Meet Respiratory Syncytial Virus, a Common Illness You’ve Never Heard Of

McKenna Princing Fact Checked
A mom blows her toddler's runny nose.
© Evgenij Yulkin / Stocksy United

Haven’t heard of respiratory syncytial virus before? You’re not alone. But guess what: You’ve probably already had it. 

With COVID-19 cases still high and the start of flu season upon us, it can be stressful to have yet another virus to worry about. RSV is usually mild — but its symptoms can be similar to those of COVID-19 and other viruses. Here’s what you need to know. 

What is respiratory syncytial virus? 

Respiratory syncytial virus (RSV) is one of many respiratory viruses that causes the common cold. Most people get it as infants, but unfortunately you can get it again (and again and again) later in life. 

“We think there’s a pattern where people continually get exposed and reinfected throughout life. Previous infections seems protective against severe symptoms but not against actually getting infected,” says Dr. Amanda Casto, an acting assistant professor in the Division of Allergy & Infectious Diseases at the UW School of Medicine. 

Like other respiratory viruses — think influenza and SARS-CoV-2 — RSV is transmitted through droplets that enter the nose, mouth or eyes. Unlike the flu and COVID-19, infection with RSV usually isn’t serious. Symptoms are usually things like a runny nose, coughing and sneezing. 

Doctors assume RSV is extremely common but don’t really know because most people who have cold-like symptoms don’t get tested to see what virus they have, says Casto. 

“We also think there’s a lot of asymptomatic RSV infection, where people have either no symptoms or really mild symptoms, but we don’t have good numbers on how many people that is,” she says. 

Like other respiratory viruses, cases of RSV tend to ramp up during fall and winter, which Casto says is thought to be from people being indoors more due to colder weather and shorter daylight hours. 

Can RSV cause more serious illness? 

For most people, RSV will feel like a cold and go away within a week or two. But for some people, RSV can lead to serious complications that may require hospitalization. 

The most at-risk group by far is infants. RSV is the most common cause of bronchiolitis (which is similar to bronchitis) and pneumonia in children younger than one year.  

“Kids who are up to six months can end up in the hospital even if otherwise healthy as can older kids who have medical issues,” Casto says.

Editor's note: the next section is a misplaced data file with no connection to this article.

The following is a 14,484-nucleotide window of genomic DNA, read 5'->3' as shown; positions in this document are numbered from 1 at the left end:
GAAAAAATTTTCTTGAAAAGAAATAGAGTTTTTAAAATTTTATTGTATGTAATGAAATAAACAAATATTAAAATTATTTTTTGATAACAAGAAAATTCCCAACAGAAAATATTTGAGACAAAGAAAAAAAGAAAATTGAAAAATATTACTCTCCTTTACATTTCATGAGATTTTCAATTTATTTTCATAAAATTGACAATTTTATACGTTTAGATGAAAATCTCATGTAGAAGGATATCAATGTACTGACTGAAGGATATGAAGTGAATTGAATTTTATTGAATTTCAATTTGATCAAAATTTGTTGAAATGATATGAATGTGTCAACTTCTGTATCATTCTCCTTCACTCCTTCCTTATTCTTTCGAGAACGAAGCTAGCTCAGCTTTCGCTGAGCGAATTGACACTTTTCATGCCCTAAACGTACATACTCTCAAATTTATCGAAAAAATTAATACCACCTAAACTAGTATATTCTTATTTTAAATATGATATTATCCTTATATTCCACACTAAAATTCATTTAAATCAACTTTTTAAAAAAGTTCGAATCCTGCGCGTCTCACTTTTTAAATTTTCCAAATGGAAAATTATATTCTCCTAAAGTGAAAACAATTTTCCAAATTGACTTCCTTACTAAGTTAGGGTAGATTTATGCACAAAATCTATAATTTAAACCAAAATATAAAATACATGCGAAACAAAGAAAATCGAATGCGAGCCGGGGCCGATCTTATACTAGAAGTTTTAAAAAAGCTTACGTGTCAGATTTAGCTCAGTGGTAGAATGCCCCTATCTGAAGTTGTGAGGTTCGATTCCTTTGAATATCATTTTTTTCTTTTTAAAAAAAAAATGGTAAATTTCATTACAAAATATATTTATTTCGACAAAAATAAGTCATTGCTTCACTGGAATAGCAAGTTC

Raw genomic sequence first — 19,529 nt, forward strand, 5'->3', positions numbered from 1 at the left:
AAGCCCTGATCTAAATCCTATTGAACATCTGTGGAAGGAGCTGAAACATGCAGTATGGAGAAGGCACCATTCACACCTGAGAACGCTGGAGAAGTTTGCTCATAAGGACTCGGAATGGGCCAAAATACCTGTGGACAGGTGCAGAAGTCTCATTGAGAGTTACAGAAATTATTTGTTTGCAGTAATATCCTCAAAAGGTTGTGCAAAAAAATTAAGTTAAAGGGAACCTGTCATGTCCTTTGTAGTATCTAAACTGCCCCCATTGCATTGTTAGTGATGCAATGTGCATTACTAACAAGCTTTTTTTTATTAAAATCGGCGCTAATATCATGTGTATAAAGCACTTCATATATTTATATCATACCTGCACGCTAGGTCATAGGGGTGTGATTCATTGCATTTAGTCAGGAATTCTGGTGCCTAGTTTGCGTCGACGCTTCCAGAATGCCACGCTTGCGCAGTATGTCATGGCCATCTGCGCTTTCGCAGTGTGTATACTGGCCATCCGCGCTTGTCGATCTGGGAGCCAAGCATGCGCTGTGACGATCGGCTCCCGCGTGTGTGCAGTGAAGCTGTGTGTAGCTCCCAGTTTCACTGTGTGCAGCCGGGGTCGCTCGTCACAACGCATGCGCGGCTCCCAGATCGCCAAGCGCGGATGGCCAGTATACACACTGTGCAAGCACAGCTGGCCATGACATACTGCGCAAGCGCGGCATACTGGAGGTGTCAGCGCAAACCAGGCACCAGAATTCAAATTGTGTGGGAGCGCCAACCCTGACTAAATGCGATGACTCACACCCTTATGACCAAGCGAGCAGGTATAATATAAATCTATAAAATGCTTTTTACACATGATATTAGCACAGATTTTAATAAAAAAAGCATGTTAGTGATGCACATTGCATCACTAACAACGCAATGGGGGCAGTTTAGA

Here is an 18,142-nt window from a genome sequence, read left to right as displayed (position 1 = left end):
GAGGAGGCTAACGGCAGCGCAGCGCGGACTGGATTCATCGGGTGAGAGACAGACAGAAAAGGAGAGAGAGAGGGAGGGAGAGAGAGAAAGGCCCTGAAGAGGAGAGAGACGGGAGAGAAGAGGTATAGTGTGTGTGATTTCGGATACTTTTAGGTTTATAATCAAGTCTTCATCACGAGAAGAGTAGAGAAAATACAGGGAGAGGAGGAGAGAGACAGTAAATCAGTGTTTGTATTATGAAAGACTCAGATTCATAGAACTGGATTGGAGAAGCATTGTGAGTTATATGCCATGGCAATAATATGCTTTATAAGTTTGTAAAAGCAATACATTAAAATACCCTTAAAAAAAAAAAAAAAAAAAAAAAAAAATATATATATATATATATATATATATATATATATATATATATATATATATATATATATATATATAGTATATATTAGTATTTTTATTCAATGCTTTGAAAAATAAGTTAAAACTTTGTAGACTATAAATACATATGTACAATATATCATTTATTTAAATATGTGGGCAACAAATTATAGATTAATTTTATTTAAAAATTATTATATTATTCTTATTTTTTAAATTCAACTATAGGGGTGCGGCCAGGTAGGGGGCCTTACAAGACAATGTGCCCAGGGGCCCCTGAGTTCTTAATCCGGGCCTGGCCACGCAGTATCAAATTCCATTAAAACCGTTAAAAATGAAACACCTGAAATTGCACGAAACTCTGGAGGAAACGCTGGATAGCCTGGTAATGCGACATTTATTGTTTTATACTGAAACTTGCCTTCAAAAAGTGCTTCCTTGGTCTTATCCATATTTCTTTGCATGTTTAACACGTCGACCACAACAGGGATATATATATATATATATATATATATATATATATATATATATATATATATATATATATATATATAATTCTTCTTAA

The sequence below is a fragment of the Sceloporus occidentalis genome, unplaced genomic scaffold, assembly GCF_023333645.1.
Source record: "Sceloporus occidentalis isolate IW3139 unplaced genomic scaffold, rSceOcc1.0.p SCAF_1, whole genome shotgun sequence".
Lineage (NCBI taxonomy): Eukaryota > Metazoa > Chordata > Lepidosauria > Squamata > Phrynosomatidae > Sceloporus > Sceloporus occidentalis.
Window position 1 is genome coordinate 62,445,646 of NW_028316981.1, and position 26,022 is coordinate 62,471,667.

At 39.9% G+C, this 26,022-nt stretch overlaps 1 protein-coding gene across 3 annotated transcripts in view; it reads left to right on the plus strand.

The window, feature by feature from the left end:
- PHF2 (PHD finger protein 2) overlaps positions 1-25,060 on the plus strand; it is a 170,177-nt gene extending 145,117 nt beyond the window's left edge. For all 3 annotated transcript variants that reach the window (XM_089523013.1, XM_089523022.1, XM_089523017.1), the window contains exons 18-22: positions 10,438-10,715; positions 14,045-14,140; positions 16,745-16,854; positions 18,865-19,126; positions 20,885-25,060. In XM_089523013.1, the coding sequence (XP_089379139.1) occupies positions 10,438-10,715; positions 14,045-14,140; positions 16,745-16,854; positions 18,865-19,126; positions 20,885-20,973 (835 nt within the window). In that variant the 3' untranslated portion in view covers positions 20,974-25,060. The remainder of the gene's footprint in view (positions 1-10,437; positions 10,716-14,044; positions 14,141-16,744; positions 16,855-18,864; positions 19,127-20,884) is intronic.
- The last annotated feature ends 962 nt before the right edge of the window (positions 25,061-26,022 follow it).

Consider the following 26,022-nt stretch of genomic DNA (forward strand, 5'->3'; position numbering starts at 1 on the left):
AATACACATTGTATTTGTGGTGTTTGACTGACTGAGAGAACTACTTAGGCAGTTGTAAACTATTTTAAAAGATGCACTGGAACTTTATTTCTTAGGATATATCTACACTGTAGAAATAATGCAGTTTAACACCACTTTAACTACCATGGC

Serious illness in infants and young kids is still rare; according to the U.S. Centers for Disease Control and Prevention, only one to two out of every 100 infants who get RSV will need to be hospitalized. 

Still, it's important to recognize symptoms of potential RSV in infants and young kids. The illness may start mild, with symptoms like a runny nose, a cough or wheezing, and less of an appetite. In infants younger than six months, the only symptoms may be things like irritability, decreased activity and appetite, and pauses between breaths. 

If your infant has any of these symptoms, it won't hurt to contact your child's doctor.

People with a condition that suppresses their immune system, such as cancer, are also more at risk for RSV complications. Having a chronic illness, such as asthma or heart disease, and being older than 65, also puts someone at higher risk. 

How can I tell RSV apart from the flu or COVID-19? 

Because of its nonspecific symptoms, it can be hard for adults to distinguish RSV from other respiratory illnesses like the flu and COVID-19, though there are some symptoms that aren’t common with RSV but are with the flu, such as a headache or body aches, or are common with COVID-19, such as shortness of breath or decreased taste or smell.  

One symptom that occurs more with RSV than other respiratory illnesses is ear infections and discomfort, according to Casto.  

There are tests that can identify RSV infection, though these are mostly performed on people who are at risk for severe disease from cold viruses or who are in the hospital. Still, if you develop cold symptoms, you should get tested for COVID-19 and the flu since SARS-CoV-2, influenza, RSV and other cold viruses all cause similar symptoms. 

And if you’re having trouble breathing, have a high fever or have chest pain, you should call 911.  

How should I treat RSV? 

Treating RSV is mostly about keeping yourself or your child comfortable until your immune system does its job and resolves the infection. If you're sick, staying comfortable means taking over-the-counter pain and cold medicines, staying hydrated, and allowing yourself to rest. If your child is sick, consult with their doctor about medications that are safe to give them, and make sure they stay hydrated.

For people with severe disease, an antiviral medication is sometimes given but it is only effective if administered early on in the infection (think a day or so). After a few days, it isn’t as helpful.  

Casto says that there is also a newly developed RSV antibody treatment that can be given to people at high risk or who are hospitalized, but its effectiveness is not yet clear. Other novel treatments are in the works, too, which could potentially become a standard way to protect infants from the virus. 

“There is a lot of research into developing a vaccine for RSV. Given the work that went into the COVID-19 vaccine, we’ve gained knowledge of vaccine development that will probably help speed up the RSV vaccine. There are a few candidate vaccines in trials,” Casto says.